My favourite experiences at the small Shambala festival this year were those late-night spaces with actors bringing the venue to life. One was a send-up of political life in the House of Commons, with a bar in the corner that was putting out unrecognisable Mojitos, amongst other frankly disgusting concoctions. The other was a hidden New York jazz bar that opened late and ran until 5am. The authentic atmosphere in the venue screamed 'premium cocktail offering', and indeed the short menu offered a truncated menu of classics that were passable. Combined with the incredible live jazz, the atmosphere and the actors, the experience was a highlight of the summer, let
alone the weekend. 

Festivals allow those who attend to become different people. They let down their guard, are often more open and friendly, and can indulge in a weekend of escapism. Brands that enable consumers to step through the looking glass will win new fans, so go ahead and go wild with your brand activation plans. Recreate Elton John's Vegas residency concert, or the Mad Hatter's tea party… let that hair down and watch the consumers come flocking.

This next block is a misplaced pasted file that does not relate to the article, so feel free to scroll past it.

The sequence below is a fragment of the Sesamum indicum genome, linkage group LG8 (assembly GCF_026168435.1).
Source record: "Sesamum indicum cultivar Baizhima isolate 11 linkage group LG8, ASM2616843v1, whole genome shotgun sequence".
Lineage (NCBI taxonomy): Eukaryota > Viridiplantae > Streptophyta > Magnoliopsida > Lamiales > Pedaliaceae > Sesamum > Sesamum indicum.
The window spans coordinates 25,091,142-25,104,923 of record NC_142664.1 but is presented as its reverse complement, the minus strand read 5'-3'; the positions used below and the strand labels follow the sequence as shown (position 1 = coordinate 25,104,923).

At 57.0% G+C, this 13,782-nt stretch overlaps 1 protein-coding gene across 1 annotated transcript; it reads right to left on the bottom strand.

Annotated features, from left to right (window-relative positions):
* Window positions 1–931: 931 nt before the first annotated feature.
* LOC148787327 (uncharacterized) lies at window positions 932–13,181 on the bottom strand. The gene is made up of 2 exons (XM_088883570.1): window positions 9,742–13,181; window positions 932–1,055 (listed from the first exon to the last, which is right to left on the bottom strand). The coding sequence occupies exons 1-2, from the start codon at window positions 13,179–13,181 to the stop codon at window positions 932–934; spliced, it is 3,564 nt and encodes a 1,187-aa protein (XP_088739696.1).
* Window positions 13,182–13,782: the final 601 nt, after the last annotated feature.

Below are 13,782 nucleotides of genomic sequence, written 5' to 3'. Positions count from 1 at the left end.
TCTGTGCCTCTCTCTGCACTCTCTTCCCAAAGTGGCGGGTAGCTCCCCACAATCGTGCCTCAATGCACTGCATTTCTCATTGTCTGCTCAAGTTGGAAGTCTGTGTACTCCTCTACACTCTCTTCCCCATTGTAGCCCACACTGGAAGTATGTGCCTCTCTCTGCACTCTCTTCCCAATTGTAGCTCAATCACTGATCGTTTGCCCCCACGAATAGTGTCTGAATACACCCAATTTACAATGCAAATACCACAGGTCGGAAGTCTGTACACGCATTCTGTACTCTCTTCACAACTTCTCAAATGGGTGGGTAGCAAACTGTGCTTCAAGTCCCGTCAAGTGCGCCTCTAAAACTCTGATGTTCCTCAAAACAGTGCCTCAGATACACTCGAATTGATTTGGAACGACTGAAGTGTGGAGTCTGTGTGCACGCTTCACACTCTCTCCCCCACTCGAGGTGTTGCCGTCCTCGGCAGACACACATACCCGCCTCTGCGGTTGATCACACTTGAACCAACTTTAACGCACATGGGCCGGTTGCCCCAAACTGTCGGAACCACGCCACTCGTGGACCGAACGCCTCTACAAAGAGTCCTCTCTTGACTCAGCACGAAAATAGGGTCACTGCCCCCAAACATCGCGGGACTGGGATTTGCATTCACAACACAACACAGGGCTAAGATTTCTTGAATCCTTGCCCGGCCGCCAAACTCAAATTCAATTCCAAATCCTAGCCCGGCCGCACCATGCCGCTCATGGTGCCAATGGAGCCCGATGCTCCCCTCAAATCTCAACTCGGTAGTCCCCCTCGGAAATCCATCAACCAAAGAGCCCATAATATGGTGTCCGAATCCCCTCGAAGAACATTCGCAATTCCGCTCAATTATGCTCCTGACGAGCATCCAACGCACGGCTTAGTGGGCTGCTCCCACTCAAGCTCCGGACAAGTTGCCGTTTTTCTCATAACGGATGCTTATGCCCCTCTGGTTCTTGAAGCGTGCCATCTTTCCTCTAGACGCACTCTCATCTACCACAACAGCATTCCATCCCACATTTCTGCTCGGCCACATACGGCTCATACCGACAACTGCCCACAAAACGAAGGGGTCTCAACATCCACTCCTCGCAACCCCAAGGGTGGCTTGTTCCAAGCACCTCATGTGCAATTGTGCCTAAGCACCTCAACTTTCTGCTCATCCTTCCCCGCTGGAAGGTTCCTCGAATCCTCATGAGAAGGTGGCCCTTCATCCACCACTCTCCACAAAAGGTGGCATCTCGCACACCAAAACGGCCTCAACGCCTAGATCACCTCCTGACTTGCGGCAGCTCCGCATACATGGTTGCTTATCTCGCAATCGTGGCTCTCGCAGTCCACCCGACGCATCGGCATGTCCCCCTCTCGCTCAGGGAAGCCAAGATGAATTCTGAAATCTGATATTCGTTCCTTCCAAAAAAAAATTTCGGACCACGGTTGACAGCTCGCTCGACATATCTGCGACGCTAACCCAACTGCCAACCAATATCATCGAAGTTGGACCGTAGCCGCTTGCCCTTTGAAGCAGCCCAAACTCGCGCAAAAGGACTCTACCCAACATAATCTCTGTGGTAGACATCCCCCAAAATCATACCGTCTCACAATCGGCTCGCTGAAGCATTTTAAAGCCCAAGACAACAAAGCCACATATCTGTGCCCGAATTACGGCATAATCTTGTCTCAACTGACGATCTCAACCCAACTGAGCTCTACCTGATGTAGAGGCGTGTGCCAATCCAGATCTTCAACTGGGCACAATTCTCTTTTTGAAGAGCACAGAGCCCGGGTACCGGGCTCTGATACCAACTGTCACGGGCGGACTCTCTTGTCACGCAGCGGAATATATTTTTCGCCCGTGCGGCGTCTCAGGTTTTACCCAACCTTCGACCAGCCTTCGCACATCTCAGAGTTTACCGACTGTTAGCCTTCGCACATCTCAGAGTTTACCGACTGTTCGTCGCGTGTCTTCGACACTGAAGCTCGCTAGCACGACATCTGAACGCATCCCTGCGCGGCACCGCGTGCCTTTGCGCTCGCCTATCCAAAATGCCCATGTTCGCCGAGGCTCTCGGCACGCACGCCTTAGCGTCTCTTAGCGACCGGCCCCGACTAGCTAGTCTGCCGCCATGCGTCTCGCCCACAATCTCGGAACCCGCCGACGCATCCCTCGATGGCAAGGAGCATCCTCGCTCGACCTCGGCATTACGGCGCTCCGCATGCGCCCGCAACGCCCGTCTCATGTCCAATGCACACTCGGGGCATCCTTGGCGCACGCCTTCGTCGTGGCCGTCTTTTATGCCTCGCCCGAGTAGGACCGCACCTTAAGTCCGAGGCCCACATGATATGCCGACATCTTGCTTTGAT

"The world has changed dramatically" - just-drinks speaks to Distell Group CEO Richard Rushton


Expert Analysis

Gin & Genever (Spirits) Market in United Kingdom - Outlook to 2022: Market Size, Growth and Forecast Analytics

Gin & Genever (Spirits) Market in United Kingdom - Outlook to 2022: Market Size, Growth and Forecast Analytics

Gin & Genever (Spirits) Market in United Kingdom - Outlook to 2022: Market Size, Growth and Forecast Analytics is a broad level market review of Gin & Genever market in United Kingdom.